And then, there they are—just where you left them. This time it’s obvious to you that this major discovery of the century belongs right here.
So you leave them again after turning them over and over in your hands, and you vow to visit Horseshoe Canyon again. It’s your special place. You and that long gone cowboy (girl?) have something in common.
It’s getting close to the end of this river trip. You’ve been having dreams of old lovers you still love and old friends you don’t see anymore. The most memorable dream wasn’t about that. In this dream you are all worried about your appearance because you have to get up in front of people and say something. You think that there’s time to race home and put on better clothes. But you can’t find your car! You’re running across town on foot, ducking in and out of neatly fenced backyards. You even run through other people’s houses! That’s when it happens. You see these two old people—a man and a woman—sitting at a kitchen table loaded down with pages of writing. You notice with curiosity that some of the handwriting is your own. The older couple is grieving over their long lost daughter. That’s when you remember: Perfect Presence. You heard a very wise woman once say that the best you can ever give anyone is your perfect presence. You drop your anxiety about getting better clothes and you just stand there and grieve along with the mother and father.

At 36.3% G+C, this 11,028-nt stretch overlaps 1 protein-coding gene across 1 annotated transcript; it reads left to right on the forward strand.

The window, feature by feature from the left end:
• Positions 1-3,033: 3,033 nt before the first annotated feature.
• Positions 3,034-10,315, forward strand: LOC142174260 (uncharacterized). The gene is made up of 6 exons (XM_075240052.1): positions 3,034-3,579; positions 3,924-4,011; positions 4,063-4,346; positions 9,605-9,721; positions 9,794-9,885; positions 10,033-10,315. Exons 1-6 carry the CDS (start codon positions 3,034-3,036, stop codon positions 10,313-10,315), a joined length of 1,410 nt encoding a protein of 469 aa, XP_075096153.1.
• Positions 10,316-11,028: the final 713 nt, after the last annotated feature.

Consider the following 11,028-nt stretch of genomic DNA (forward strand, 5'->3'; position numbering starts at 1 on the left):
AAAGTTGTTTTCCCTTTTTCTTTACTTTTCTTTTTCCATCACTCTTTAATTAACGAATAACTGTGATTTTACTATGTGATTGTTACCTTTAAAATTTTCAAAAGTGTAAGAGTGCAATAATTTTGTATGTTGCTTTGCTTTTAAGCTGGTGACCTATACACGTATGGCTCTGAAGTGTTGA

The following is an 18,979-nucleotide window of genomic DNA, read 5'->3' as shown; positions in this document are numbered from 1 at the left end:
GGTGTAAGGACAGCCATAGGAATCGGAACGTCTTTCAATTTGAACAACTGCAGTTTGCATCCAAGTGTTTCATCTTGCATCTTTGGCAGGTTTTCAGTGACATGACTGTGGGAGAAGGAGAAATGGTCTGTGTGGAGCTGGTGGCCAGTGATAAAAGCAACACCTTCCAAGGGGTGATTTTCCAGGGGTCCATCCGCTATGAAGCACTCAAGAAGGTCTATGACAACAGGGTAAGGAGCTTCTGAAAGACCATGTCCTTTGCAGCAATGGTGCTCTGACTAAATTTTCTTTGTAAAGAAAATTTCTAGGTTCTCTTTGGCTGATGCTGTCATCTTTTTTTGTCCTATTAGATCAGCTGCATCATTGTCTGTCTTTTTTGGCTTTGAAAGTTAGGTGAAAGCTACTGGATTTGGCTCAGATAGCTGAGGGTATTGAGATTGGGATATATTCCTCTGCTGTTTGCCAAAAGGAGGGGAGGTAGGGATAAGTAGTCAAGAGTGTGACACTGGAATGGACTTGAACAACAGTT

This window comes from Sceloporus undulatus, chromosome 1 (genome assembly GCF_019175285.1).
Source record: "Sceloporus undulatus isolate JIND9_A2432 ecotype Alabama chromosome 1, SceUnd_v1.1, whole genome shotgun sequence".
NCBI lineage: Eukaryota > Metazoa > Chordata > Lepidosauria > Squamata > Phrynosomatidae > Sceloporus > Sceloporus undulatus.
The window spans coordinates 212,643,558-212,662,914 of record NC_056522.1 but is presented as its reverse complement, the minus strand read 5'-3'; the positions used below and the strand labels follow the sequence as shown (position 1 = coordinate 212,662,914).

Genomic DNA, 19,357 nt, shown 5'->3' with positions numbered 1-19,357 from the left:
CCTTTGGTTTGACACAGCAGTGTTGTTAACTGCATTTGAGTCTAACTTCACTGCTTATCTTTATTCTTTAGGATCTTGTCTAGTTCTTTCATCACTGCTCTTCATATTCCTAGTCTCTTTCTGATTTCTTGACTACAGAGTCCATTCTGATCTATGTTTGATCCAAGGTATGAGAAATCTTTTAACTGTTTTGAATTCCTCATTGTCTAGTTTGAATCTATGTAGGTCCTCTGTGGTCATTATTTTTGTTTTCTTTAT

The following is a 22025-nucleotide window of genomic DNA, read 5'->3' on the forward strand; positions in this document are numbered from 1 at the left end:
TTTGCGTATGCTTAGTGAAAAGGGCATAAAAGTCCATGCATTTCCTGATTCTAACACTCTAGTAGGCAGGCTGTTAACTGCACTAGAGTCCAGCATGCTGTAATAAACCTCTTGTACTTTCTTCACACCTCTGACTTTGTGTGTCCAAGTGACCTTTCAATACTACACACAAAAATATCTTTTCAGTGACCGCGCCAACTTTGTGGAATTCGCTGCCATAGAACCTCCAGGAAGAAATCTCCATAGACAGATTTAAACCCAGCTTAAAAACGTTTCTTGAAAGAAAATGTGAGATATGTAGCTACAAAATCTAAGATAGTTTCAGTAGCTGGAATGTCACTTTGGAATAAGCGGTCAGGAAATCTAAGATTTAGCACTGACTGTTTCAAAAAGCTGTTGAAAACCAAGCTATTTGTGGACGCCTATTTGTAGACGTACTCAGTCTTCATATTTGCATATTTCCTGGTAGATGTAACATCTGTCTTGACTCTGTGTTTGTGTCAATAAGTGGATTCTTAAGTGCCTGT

You are fast asleep in the tent dreaming when there is a sound. It is the perfect wild cry of some animal mother—you feel sure of that. But is it feline? Canine? You’re not sure what it is. The wild thing keeps crying out as if it’s mad at you. What are you doing blocking the way to the river? She’s got babies to feed!
So you get up in the darkness and look outside. That’s when it happens. You are permeated with fear. No, it’s not the wild animal that scares you.
You are standing perfectly naked in the moonless night and the sky is so full of stars that you are shocked. You are trembling. You see the stars for the first time in your life.
Back inside the tent, the wild thing keeps calling and you say to yourself, You are alive in this moment. There is no name for this.